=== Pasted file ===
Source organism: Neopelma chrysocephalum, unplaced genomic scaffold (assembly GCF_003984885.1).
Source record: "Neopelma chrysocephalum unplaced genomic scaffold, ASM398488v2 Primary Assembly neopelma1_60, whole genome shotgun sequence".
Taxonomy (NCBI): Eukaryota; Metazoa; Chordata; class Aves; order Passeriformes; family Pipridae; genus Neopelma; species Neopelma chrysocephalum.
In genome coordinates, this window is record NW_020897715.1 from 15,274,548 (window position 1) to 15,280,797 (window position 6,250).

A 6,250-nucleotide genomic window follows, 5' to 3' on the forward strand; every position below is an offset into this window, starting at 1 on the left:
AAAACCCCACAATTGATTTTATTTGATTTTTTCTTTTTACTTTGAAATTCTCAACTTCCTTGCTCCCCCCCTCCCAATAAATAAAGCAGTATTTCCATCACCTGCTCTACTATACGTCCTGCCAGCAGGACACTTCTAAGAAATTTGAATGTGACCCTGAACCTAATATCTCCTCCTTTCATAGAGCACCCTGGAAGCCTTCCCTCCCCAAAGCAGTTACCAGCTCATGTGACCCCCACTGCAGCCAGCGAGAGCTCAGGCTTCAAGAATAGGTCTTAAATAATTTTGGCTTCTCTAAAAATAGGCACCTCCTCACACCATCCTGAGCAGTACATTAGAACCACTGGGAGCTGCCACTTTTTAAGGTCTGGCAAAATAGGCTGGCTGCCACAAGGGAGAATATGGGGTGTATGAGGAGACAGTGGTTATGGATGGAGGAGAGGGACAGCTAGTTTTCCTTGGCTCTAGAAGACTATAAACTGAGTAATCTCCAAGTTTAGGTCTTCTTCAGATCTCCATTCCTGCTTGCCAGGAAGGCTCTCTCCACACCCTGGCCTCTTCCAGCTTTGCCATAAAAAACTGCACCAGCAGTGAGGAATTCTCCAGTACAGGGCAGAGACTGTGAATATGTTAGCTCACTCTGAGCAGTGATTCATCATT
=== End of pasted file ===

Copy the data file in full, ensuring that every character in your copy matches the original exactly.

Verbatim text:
Source organism: Neopelma chrysocephalum, unplaced genomic scaffold (assembly GCF_003984885.1).
Source record: "Neopelma chrysocephalum unplaced genomic scaffold, ASM398488v2 Primary Assembly neopelma1_60, whole genome shotgun sequence".
Taxonomy (NCBI): Eukaryota; Metazoa; Chordata; class Aves; order Passeriformes; family Pipridae; genus Neopelma; species Neopelma chrysocephalum.
In genome coordinates, this window is record NW_020897715.1 from 15,274,548 (window position 1) to 15,280,797 (window position 6,250).

A 6,250-nucleotide genomic window follows, 5' to 3' on the forward strand; every position below is an offset into this window, starting at 1 on the left:
AAAACCCCACAATTGATTTTATTTGATTTTTTCTTTTTACTTTGAAATTCTCAACTTCCTTGCTCCCCCCCTCCCAATAAATAAAGCAGTATTTCCATCACCTGCTCTACTATACGTCCTGCCAGCAGGACACTTCTAAGAAATTTGAATGTGACCCTGAACCTAATATCTCCTCCTTTCATAGAGCACCCTGGAAGCCTTCCCTCCCCAAAGCAGTTACCAGCTCATGTGACCCCCACTGCAGCCAGCGAGAGCTCAGGCTTCAAGAATAGGTCTTAAATAATTTTGGCTTCTCTAAAAATAGGCACCTCCTCACACCATCCTGAGCAGTACATTAGAACCACTGGGAGCTGCCACTTTTTAAGGTCTGGCAAAATAGGCTGGCTGCCACAAGGGAGAATATGGGGTGTATGAGGAGACAGTGGTTATGGATGGAGGAGAGGGACAGCTAGTTTTCCTTGGCTCTAGAAGACTATAAACTGAGTAATCTCCAAGTTTAGGTCTTCTTCAGATCTCCATTCCTGCTTGCCAGGAAGGCTCTCTCCACACCCTGGCCTCTTCCAGCTTTGCCATAAAAAACTGCACCAGCAGTGAGGAATTCTCCAGTACAGGGCAGAGACTGTGAATATGTTAGCTCACTCTGAGCAGTGATTCATCATT